Incidents at Sisters & Ballenas Islands c. 1920s

– Elizabeth Kate (Stannard) Smithman (Wife of Henry Herbert Smithman who was Senior Keeper at Sisters Island 1927 – 1929). Story donated by her grandson Allen Smithman. 

Sisters Island c. 1927 - photo Allen Smithman

A Near Miss at Sisters Island c. 1928 

One evening while I was taking the night watch till 2:30 a.m. I was sitting writing a letter and all at once I heard a lot of noise like a big engine and lots of music playing. I jumped up and went outside and I was struck nearly speechless for there was a big Alaska liner so close to the lighthouse, just over the highest reef in the rocks that was there. 

The music and singing sounded so close. I stood there waiting every second to hear it crash. I thought of the Titanic instantly and I was afraid to even move. My first thought was of course was that the light had gone out but just then I saw a flash go over the liner and I knew the light was OK. It gave me such a scare, I was shaking all over and I went and called Bert to look at the big liner that had just gone right over the top of the reef. He said “My God”! If those people had only known just how close they had come to disaster they wouldn’t be singing like that – of course they would have sung “Nearer My God to Thee” like the people on the Titanic did. (Strange he should think of that disaster too). It was really a pretty sight. (The liner itself I mean) for it was all lit up and it looked like a big long tall Christmas tree. 

Bert and I just could not figure how it was so much off course. The only thing we could pin it down to was “They must have all been drinking”.

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Lots of Firewood at Ballenas c. 1922

Another morning as I came downstairs at Ballenas after just getting up I saw big logs all over the rocks. The first thing I thought was that Bert had dropped off to sleep and the light has stopped or had gone out. When I asked him what happened he said “The tide had carried them [the tugboat] off course and the boom of logs had stuck the rocks and it broke”. The logs went all over the rocks and they had to hurry to disconnect the boom from the tug as it was hugging pretty close to the rocks too.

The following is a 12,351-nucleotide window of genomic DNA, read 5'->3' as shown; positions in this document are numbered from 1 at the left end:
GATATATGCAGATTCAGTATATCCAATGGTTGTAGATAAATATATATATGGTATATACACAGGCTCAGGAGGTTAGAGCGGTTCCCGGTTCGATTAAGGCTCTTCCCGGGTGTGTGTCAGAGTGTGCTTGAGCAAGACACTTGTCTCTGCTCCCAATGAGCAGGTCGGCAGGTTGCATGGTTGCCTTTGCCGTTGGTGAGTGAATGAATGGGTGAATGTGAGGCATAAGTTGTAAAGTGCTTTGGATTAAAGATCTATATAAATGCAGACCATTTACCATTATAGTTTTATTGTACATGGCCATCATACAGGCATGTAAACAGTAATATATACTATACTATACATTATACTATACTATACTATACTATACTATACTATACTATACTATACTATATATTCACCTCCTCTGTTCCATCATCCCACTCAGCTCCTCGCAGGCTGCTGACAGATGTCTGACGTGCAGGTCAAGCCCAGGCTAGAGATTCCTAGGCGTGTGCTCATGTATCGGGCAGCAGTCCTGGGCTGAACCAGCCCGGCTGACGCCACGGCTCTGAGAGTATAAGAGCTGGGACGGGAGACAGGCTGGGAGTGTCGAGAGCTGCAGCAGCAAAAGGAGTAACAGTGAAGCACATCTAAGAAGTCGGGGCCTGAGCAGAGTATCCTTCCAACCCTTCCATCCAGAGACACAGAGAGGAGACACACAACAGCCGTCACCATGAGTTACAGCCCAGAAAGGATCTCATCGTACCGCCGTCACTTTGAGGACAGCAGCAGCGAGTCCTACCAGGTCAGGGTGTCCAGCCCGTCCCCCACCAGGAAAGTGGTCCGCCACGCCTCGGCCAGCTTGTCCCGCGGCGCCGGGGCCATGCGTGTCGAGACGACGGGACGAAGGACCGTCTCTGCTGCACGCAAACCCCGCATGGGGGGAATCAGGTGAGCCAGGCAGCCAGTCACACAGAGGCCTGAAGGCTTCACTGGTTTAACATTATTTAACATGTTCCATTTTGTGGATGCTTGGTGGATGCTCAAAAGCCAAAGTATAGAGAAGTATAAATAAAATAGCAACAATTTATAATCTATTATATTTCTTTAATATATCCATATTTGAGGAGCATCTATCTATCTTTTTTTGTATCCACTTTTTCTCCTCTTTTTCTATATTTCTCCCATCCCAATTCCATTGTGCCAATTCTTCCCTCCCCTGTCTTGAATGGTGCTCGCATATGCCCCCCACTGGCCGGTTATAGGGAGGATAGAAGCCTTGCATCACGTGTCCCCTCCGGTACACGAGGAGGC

There were generally three tugs with booms that used to travel down the inside passage together but the tide was so strong that one tug was just below the lighthouse rocks and it had struck the rocks and the other was above the lighthouse rocks. Bert said he had been watching them for hours and they kept drifting closer and closer to the lighthouse all the time. He was sure one of them could not help crashing over the rocks which it finally did. The next big windstorm washed them all off again and I guess they would be salvaged off of some beach somewhere sometime.

Strange part about this thing was when we moved to the mainland. Teddie and the rest of the boys started school there. Teddie was chummy with a boy whose Grandad was a captain of a tug and he started to tell Teddie about a boom of logs his Grandad lost off the lighthouse station and Teddie laughed and said, “Yes we were there and saw it”.

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Boat Aground at Sisters c. 1922

Another night I was taking hot coffee out to Bert at the fog alarm building (as he had been running it for hours) and as I walked along with my lantern and the coffee what should loom right up near me but the mast of a ship.

I thought I had seen a ghost at first and I hurried the rest of the way to the engine room and Bert looked at me and said “Whatever is the matter with you dear? Have you seen a ghost?” I said “Yes, I have! Come and look!”

When he saw it he did not know what to think about it and there was nothing we could do. The front of the boat was wedged into the rocks. It was too foggy, but when daylight came and the fog lifted it was gone.

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If you wish to read more about the life of Elizabeth on the lighthouses in her own words,
please go to Life on a Lighthouse

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